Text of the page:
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No.1 pick needs to cut the dirty play out now, and why the Bailey Smith scandal was handled perfectly

Remember when I said I thought the bye rounds were okay last week?

Well, fair to say they’re only tolerable when there’s good footy on. The past four days have seen one ugly, soul-sucking contest after another, from Thursday night’s sloppy Richmond win over Port Adelaide in front of twelve people at the MCG, to GWS treating North Melbourne with disdain on Sunday arvo.

At least Fremantle’s win over Hawthorn was a captivating, hard-fought affair, while Queen’s Birthday Monday should be a beauty between Melbourne and Collingwood. But little wonder that so many off-field stories got the bulk of the attention this weekend – there was nothing on-field to get us talking!

So from Bailey Smith confirmed to be exactly the sort of dude we kind of assumed he was anyway, to drama over concussions, to a last-gasp hurdle for Tasmania’s AFL entry, let’s dive in!

1. The Bailey Smith scandal couldn’t have been handled better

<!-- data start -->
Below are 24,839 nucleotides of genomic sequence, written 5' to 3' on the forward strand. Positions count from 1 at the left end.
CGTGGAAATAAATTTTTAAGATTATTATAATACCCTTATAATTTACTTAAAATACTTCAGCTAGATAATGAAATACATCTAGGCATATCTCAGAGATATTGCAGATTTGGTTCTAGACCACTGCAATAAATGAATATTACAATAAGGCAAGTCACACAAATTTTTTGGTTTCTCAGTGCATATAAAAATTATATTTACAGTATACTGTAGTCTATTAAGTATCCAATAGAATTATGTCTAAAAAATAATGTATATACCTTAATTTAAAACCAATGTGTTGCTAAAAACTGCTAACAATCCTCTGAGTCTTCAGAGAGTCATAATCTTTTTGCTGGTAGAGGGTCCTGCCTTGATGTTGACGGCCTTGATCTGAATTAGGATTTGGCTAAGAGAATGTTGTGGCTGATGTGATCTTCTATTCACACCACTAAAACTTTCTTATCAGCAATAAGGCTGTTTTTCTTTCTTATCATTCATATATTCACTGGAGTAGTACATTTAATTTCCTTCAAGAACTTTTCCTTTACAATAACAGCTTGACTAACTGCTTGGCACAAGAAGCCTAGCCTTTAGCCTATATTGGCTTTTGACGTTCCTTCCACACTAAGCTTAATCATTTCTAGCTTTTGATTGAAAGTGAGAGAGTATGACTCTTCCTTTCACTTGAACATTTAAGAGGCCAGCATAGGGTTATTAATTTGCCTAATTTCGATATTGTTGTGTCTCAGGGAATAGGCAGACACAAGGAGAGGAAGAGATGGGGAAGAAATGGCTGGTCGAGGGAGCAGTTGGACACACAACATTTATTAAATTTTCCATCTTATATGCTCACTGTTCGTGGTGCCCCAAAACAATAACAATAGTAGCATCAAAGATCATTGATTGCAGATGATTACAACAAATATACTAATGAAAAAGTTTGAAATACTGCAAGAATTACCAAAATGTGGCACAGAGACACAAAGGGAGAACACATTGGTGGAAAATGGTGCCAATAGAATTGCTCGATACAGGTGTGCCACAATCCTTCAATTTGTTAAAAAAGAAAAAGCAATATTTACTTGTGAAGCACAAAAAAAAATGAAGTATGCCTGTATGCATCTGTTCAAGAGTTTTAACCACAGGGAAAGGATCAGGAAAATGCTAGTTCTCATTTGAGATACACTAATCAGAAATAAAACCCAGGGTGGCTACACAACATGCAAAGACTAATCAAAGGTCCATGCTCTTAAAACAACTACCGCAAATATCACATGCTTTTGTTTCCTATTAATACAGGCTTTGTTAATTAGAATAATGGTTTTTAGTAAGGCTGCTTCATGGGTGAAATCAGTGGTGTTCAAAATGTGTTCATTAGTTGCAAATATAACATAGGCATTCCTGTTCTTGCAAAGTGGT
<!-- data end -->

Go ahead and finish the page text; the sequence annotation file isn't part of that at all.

I’ll acknowledge my Bulldogs bias here up front – but from player, to club, to league, I don’t think there was much that could have been done better out of this weekend’s Bailey Smith scandal.

The images of Smith began to circulate on Saturday morning; the story broke shortly after; by mid-afternoon, both the Bulldogs and Smith had released a joint statement putting everything out in the open, apologising for their conduct and stating their intent to tackle it head-on.

I’ve seen some criticism floating around that Smith is ‘only sorry he got caught’ or is hiding behind a mental health defence, which has reportedly been used by players in the past to avoid suspensions for drug infractions.

There’s no real way to respond to either of these, but in my eyes, the first comes in bad faith from already assuming the worst of any player making a public admission of mental health struggles – which Smith had been open about many months before these photos were taken – and the second from a misreading of the 21-year old’s statement.

There is clearly work to be done by the AFL into combatting player drug use. The old ‘three strikes’ policy basically gave players two free goes at taking whatever they pleased, and naturally only one was ever suspended for a third infraction. There also remains a loophole that players who self-report can avoid recording a strike on one occasion.